In humans bilateral nodular hyperplasia with HAC has been identified as a sequel to several pathophysiological conditions. Long-standing ACTH hypersecretion may result in nodular enlargement of the adrenal gland. Over time, these nodules may become autonomous or semiautonomous. Another type of nodular hyperplasia has been termed macronodular adrenal hyperplasia. It is ACTH-independent and characterized by bilateral nodules secreting excessive amounts of cortisol. Recent studies indicate that receptors for various hormones may be abnormally expressed by the adrenal glands; an example is ectopic expression of the gastric inhibitory polypeptide receptor. It is likely that adrenocortical nodular hyperplasia also exists in dogs, up till now one case has been described.

Dogs with AT are usually > 6 years of age; breeds most commonly involved are poodles, German shepherd dogs, Dachshunds, Labrador retrievers and various terrier breeds. Approximately 45 to 50% of dogs with AT weigh more than 20 kg i.e., belong to medium-sized and large breeds.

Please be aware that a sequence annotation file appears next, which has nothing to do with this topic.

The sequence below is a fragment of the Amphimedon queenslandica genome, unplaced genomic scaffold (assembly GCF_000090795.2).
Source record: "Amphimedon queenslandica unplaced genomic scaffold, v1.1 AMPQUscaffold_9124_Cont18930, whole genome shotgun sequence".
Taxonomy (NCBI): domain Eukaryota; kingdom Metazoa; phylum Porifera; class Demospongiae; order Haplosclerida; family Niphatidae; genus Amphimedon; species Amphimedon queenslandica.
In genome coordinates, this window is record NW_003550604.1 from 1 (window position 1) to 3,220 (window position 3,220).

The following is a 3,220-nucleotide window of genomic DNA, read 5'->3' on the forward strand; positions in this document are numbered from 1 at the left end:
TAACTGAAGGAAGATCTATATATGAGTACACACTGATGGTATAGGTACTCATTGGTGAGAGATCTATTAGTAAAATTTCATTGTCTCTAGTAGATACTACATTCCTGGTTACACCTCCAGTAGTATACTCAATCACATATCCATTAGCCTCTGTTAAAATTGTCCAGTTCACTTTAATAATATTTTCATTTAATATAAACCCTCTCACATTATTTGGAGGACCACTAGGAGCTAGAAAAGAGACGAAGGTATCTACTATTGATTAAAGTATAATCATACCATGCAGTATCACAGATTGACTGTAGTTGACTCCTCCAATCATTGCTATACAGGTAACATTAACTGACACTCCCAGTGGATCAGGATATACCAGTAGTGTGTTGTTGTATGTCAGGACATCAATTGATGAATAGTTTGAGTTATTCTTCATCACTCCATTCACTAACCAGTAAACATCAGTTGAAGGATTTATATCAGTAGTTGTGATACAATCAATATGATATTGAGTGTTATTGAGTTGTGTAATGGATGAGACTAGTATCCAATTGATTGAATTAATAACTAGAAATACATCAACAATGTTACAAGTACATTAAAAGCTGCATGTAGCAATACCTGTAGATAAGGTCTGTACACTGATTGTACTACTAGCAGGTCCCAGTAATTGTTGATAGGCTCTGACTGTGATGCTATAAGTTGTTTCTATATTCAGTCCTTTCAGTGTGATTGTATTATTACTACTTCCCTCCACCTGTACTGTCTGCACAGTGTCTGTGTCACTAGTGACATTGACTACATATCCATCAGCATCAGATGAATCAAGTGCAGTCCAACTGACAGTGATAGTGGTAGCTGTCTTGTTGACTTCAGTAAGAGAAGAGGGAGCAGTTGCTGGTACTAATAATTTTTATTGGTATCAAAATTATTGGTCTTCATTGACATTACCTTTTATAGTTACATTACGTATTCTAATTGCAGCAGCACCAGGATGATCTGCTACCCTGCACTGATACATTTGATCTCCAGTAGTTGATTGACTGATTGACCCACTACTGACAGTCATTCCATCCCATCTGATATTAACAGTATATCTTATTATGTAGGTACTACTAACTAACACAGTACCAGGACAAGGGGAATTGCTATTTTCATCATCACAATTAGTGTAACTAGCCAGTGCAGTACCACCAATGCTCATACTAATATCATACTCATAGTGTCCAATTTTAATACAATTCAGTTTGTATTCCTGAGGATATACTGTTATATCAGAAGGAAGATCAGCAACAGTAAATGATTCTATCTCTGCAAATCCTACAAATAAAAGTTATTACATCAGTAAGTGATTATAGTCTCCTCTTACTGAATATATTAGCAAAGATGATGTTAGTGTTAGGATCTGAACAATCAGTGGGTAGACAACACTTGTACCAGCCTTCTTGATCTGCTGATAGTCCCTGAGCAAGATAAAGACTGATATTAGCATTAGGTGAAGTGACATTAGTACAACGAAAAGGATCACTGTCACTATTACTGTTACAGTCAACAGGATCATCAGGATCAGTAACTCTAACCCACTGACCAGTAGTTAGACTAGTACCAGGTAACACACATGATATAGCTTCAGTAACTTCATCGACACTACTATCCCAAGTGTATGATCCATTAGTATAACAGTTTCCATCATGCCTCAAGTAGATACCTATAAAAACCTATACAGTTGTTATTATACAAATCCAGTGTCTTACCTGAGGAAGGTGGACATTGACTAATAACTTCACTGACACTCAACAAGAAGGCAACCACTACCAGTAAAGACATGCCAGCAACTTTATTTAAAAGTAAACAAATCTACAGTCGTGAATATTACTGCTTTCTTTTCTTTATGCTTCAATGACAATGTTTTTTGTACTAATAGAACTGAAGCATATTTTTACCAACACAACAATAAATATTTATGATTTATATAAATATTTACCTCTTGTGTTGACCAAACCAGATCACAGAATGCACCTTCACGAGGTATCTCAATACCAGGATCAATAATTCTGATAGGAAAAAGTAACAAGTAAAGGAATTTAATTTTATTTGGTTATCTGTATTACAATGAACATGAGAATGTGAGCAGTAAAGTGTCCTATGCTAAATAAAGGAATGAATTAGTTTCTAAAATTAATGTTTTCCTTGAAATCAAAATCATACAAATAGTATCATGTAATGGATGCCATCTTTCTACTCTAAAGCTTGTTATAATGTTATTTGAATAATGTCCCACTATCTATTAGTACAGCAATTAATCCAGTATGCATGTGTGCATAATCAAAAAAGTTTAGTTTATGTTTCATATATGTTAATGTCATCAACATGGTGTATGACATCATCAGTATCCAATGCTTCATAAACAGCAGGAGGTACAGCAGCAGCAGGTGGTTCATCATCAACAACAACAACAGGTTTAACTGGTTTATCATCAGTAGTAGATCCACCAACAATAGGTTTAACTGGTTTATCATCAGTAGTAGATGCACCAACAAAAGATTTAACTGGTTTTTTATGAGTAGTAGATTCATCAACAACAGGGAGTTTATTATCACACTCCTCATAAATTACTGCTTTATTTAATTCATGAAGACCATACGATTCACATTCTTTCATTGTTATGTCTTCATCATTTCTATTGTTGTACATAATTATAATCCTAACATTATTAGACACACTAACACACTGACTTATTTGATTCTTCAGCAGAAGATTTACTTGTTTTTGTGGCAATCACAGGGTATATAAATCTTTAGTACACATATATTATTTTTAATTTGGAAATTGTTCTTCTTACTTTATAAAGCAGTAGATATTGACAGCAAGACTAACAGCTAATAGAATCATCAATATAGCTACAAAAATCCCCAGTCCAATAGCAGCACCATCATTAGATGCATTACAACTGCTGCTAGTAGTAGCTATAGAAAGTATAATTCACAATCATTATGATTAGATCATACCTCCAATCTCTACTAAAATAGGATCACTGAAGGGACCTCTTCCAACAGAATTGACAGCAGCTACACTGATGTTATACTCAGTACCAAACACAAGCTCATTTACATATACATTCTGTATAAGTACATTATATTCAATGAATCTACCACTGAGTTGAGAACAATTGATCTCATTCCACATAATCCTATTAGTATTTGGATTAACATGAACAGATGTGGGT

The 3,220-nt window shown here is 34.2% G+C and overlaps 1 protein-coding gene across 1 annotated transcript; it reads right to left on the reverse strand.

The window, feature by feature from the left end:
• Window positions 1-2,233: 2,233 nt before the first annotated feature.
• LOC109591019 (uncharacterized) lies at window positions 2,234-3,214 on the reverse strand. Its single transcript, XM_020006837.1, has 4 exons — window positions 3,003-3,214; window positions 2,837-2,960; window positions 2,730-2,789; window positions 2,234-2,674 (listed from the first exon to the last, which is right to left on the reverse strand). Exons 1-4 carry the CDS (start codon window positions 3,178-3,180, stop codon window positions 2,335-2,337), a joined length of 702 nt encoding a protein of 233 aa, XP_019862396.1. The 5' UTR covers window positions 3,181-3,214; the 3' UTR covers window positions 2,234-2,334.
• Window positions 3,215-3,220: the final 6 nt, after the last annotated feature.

Clinical signs and clinicopathological findings are similar in dogs with AT and PDH. Typical symptoms include pu/pd, polyphagia, truncal obesity or abdominal enlargement (due to hepatomegaly, muscle wasting and/or intra-abdominal fat accumulation), thin haircoat, failure to regrow shaved hair, alopecia (may or may not be bilaterally symmetric, usually sparing head and extremities), thin skin, pyoderma, panting, muscle weakness, muscle atrophy and lethargy. Less common signs are heat intolerance, seborrhoea, comedones, hyperpigmentation, calcinosis cutis, bruising, testicular atrophy, failure to cycle, clitoral hypertrophy and facial paralysis. Rupture of an AT with intraabdominal or retroperitoneal haemorrhage is a rare complication, leading to acute severe lethargy, weakness and pale mucous membranes. Most frequent laboratory findings are increase in ALP, ALT, cholesterol, iso- or hyposthenuria, proteinuria and positive bacterial culture of urine.